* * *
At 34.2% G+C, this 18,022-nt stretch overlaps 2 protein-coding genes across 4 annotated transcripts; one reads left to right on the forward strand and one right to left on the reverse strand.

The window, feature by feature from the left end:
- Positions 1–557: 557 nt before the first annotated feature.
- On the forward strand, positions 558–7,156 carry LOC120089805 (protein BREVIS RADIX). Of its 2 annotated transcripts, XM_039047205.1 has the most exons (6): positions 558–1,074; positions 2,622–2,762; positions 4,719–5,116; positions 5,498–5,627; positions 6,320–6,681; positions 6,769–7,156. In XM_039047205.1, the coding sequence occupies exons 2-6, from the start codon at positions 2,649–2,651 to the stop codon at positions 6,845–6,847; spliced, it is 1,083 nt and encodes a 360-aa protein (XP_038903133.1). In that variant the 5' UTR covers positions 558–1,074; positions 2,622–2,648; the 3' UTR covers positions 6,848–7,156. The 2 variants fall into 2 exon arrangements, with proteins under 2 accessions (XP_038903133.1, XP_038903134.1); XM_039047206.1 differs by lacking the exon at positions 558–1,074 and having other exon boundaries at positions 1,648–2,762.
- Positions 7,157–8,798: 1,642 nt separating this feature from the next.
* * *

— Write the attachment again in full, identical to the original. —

At 34.2% G+C, this 18,022-nt stretch overlaps 2 protein-coding genes across 4 annotated transcripts; one reads left to right on the forward strand and one right to left on the reverse strand.

The window, feature by feature from the left end:
- Positions 1–557: 557 nt before the first annotated feature.
- On the forward strand, positions 558–7,156 carry LOC120089805 (protein BREVIS RADIX). Of its 2 annotated transcripts, XM_039047205.1 has the most exons (6): positions 558–1,074; positions 2,622–2,762; positions 4,719–5,116; positions 5,498–5,627; positions 6,320–6,681; positions 6,769–7,156. In XM_039047205.1, the coding sequence occupies exons 2-6, from the start codon at positions 2,649–2,651 to the stop codon at positions 6,845–6,847; spliced, it is 1,083 nt and encodes a 360-aa protein (XP_038903133.1). In that variant the 5' UTR covers positions 558–1,074; positions 2,622–2,648; the 3' UTR covers positions 6,848–7,156. The 2 variants fall into 2 exon arrangements, with proteins under 2 accessions (XP_038903133.1, XP_038903134.1); XM_039047206.1 differs by lacking the exon at positions 558–1,074 and having other exon boundaries at positions 1,648–2,762.
- Positions 7,157–8,798: 1,642 nt separating this feature from the next.